How much of living is just plain drudgery? This question was forefront in my mind as I, squeezed into my daughter’s desk, sat through another 2 hour meeting at the school.

Now don’t get me wrong- this meeting was nowhere near as painful as those of yesteryear. It involved a few students from my daughter’s class presenting the research they had done for their class trip. Still, transportation had to be hashed out. People had to give their opinion. My butt was asleep and I was hungry and every fibre in my being was yelling at me to get up and just walk out. But I didn’t. Why? Because it is just one more task that I have to do.

How often have I told myself in these last few years that if I could just get through this day, this week, this month, it will all be okay? That I just have to put my head down, place my feet firmly on the ground, and trudge ahead in an almost zen-like resignation?

Too many. Or is it? Has the human condition ever been better? No- at least not for us first world folk living above the poverty line. We have more time saving devices than ever before. I no longer have to get my water from the village well, nor do I have to stoke up a good sized fire in the stove before being able to cook something. There are no chamber pots to empty, no animals to feed (except for a psychotic turtle- but he can go for days without eating).

So what the hell is my problem?

Although I like my work a lot, it involves some pretty mind-numbing tasks. On any given day, I have about a bazillion other things that I would either rather do or have to do and yet find myself at my job at the designated time, doing work that is not, at first glance, meaningful or advancing the cause of civilization in any way.

And I am a librarian. Some would say the guardian of civilization (but not me- that sounds pompous).
Sometimes it is hard to see the big picture amid the shelving and the cataloguing and the berating young girls for late books.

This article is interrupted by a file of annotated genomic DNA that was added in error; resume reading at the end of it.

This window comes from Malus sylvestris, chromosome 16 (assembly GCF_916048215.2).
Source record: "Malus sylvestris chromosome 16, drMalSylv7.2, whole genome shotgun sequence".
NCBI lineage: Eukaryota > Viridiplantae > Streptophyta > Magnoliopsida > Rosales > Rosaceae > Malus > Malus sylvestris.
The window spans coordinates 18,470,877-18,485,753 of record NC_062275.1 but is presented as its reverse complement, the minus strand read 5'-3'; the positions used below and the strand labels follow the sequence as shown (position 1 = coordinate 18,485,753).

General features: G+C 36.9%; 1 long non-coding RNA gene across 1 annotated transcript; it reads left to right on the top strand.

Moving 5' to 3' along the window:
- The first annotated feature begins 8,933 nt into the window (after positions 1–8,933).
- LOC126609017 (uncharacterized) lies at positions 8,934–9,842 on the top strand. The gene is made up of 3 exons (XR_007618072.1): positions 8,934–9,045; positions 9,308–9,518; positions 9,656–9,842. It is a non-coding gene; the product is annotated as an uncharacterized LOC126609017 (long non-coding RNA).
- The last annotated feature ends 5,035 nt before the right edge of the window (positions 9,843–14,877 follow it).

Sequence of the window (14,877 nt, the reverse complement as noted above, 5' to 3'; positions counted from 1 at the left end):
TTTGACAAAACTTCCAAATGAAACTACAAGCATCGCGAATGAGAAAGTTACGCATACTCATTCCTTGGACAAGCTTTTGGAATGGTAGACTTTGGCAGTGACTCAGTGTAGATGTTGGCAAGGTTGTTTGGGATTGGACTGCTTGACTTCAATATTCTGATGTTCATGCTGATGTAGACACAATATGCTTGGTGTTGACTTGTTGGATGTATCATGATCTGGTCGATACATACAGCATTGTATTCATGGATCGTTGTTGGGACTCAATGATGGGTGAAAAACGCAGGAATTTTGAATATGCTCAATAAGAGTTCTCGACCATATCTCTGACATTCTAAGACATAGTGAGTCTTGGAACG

I often find myself thinking of Mrs. Dalloway, and the painful minutiae that made up her day. Then I think of my mental list, of the countless little tasks that I have to do that take up most of my brainpower, and it is no wonder I feel like an unthinking automaton, unable to give you a good account of any important issue that doesn’t revolve around better school lunch making strategies or what to eat for dinner (I spend an inordinate amount of time thinking about groceries). And I wonder if I am going to turn out like one of those middle-aged women I know who appear flaky and unable to complete a single thought on their own, one of those women who just seem to give up after a certain point.

I am worried that I spend too much time thinking about the minutia of daily life and not on the big picture. I am worried that my time is going to run out and one day soon I am going to find that I am an old lady whose only accomplishment was keeping her children alive and relatively well fed. And why? Because I succumbed to the drudgery. Because I never took a step outside of the daily grind and took a look at the landscape. Because I was to busy gulping down coffee on the way to yet another task, to sit down and smell the freakin’ proverbial flowers.

On a lark, I googled the “drudgery of daily life”.

Here are a couple of results:

Answers: yahoo.com

Article in NY Times

Then again, maybe it would behoove me to take a nihilistic view of drudgery. You know- “whatever doesn’t kill you makes you stronger” type thing. Maybe the drudgery is there to serve as a sort of life-wallpaper, a bland, matte eggshell that will nicely emphasize all the moments of joy and pain, the non-drudgery moments..


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